Thursday, June 30, 2005

It's Over, Shut Up: Martin

Recent travels have kept me from commenting about the passage of the same-sex "marriage" bill in the House of Commons. Other bloggers have canvassed the matter quite thoroughly and I don't think I can add much more to their commentary.

But I would like to point out that the Liberal government is now attempting to claim that passage of the bill itself in the House of Commons is sufficient to end all public discussion of the issue.

Canadians want to put the rancorous debate on same-sex marriage behind them, despite Stephen Harper's pledge to make it an election issue, Prime Minister Paul Martin says.

Fresh off a House of Commons final vote on the matter, Mr. Martin also warned yesterday that anybody who tries to exploit the issue will be seen as an individual wanting to take away others' rights.

"This is an issue that Canadians I think want to put behind them," he said in an end-of-sitting news conference. "The Parliament has dealt with it."

Martin cannot command the public to cease debate on the issue, especially now that the effects of legalized homosexual "marriage" will now move from the theoretical to the actual.

He is attempting to claim that Canadians have, or want, "social peace" on the issue--the same "social peace" that has been used to forestall all political debate on abortion, an issue that remains no less contentious a generation after its legalization.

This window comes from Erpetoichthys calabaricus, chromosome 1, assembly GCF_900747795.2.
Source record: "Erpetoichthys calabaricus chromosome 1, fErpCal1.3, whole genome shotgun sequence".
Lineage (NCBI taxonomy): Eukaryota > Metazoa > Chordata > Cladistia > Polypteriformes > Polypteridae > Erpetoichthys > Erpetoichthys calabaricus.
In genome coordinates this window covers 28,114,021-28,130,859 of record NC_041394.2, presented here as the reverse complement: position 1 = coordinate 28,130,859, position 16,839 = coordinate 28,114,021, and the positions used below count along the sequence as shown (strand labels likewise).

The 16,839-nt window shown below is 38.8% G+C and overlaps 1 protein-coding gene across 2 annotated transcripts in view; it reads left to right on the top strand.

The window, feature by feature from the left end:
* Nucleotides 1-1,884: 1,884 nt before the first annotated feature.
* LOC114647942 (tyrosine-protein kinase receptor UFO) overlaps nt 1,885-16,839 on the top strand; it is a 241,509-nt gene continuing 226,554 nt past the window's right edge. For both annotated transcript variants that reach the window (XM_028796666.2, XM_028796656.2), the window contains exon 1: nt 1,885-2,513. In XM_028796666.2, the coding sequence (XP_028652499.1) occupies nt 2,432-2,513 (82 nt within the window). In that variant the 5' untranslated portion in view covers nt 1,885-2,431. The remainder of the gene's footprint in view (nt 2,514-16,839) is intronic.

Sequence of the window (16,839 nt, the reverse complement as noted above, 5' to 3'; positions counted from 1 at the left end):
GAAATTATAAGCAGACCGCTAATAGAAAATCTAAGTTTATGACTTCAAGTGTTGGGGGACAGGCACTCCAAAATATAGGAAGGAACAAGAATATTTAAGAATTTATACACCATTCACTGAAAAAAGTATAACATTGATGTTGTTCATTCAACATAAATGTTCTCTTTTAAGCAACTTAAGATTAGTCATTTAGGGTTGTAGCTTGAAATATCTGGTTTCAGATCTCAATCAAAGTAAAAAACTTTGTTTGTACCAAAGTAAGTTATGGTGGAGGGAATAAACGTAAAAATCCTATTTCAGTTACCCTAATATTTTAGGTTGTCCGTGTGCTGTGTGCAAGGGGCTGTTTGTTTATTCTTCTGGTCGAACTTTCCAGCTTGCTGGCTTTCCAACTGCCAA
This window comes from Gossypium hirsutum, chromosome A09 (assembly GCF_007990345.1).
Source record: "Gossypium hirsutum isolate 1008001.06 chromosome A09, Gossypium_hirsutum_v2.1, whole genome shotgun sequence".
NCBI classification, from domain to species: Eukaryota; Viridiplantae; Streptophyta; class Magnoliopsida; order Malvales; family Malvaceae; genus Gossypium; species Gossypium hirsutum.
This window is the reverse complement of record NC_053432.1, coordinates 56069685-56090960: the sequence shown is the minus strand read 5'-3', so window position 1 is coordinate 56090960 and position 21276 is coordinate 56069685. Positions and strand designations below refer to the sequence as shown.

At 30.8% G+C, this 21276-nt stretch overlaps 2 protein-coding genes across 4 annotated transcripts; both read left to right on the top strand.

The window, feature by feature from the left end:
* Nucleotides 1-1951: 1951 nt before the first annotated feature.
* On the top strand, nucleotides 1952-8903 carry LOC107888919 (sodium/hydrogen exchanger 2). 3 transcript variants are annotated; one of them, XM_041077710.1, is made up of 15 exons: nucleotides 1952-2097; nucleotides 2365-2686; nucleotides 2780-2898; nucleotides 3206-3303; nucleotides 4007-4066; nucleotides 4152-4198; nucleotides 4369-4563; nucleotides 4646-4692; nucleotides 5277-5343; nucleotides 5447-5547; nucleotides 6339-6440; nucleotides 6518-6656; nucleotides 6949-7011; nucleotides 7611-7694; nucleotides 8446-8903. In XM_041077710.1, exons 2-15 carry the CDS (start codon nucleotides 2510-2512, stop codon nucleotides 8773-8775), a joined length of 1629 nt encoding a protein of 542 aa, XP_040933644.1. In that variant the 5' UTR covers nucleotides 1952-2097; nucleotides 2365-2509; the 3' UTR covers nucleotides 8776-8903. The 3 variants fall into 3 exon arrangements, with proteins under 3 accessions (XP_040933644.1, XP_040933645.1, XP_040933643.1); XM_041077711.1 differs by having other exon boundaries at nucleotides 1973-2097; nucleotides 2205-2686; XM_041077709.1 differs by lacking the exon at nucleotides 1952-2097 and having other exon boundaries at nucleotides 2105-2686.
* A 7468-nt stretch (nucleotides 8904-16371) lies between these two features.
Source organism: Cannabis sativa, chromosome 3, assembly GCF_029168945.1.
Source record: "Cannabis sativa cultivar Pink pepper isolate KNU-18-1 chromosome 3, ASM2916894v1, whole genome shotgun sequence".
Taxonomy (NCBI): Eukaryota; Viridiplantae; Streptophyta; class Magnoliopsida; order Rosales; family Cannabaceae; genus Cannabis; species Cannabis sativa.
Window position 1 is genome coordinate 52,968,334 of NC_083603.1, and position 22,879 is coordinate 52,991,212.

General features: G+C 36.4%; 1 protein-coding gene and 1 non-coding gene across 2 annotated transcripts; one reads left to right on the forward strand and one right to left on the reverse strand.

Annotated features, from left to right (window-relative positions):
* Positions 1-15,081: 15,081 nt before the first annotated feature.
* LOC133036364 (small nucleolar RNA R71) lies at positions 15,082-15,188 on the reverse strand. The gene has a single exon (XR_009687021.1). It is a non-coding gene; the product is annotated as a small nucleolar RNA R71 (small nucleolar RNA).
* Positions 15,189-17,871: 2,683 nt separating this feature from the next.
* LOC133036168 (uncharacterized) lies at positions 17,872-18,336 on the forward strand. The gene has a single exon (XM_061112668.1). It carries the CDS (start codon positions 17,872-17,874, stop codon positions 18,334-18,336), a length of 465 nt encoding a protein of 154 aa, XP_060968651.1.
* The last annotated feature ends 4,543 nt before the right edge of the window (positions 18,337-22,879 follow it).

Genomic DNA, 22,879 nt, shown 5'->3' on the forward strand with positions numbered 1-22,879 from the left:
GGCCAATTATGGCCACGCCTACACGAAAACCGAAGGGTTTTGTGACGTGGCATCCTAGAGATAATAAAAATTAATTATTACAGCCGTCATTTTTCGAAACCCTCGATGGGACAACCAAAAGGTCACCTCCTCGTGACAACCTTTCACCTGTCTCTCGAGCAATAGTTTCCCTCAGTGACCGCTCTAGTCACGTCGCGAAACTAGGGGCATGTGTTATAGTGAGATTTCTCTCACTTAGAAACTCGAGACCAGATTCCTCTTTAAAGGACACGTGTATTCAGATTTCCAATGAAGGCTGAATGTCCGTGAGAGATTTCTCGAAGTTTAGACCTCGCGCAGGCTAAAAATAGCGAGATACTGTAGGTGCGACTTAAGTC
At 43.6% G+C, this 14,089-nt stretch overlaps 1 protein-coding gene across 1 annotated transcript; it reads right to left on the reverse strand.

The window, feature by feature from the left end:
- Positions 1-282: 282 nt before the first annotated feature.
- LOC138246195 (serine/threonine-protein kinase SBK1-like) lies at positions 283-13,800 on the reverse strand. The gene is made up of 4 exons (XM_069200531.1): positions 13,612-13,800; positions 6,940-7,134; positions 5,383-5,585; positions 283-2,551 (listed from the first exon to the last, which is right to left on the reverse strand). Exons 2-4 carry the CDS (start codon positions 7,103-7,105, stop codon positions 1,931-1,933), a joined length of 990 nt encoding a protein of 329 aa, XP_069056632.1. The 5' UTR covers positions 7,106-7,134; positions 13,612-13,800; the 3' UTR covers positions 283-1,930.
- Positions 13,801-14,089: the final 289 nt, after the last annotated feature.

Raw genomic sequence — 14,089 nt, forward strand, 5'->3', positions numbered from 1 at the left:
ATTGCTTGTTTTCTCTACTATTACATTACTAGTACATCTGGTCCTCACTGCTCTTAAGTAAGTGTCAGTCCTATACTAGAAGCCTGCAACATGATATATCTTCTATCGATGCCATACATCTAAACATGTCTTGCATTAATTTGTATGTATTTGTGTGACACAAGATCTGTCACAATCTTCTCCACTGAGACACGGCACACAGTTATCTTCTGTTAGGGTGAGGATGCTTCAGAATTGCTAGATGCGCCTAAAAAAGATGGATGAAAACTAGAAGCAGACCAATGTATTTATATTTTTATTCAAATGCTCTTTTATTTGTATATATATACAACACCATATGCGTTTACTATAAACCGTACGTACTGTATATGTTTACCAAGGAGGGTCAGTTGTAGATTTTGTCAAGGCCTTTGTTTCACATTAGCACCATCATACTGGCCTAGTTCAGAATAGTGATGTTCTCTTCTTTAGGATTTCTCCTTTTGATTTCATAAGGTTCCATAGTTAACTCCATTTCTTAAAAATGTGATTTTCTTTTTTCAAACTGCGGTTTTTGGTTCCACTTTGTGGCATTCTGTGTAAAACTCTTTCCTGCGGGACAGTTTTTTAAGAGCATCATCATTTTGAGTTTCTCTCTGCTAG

Marriage is one of the cornerstones of civilized society throughout the whole world. Changes to the institution affect us all, therefore we cannot simply be indifferent to a change in its civil definition. The blithe statement that "it doesn't affect me or my marriage" is fallacious, because it treats marriage as simply a private contract with no public effects.

Equally fallacious is the claim made by supporters that "we've had it for a couple of years and society hasn't fallen apart." No one has claimed that society would immediately descend into orgiastic debauchery and murderous mayhem once the bill passed. But we can reasonably predict that certain effects will result based on similar effects to changes in other laws related to marriage, divorce, and sexuality. Whether the trains still run on time has nothing to do with whether homosexual marriage is beneficial or detrimental to society.

Parliament can change the law, but it cannot tell Canadians to accept it as a good law, nor can it tell us not to discuss the subject any further. It also cannot decree in advance that the effects thereof will only be beneficial.

The debate hasn't ended. It's only just begun.

Source: The Globe and Mail

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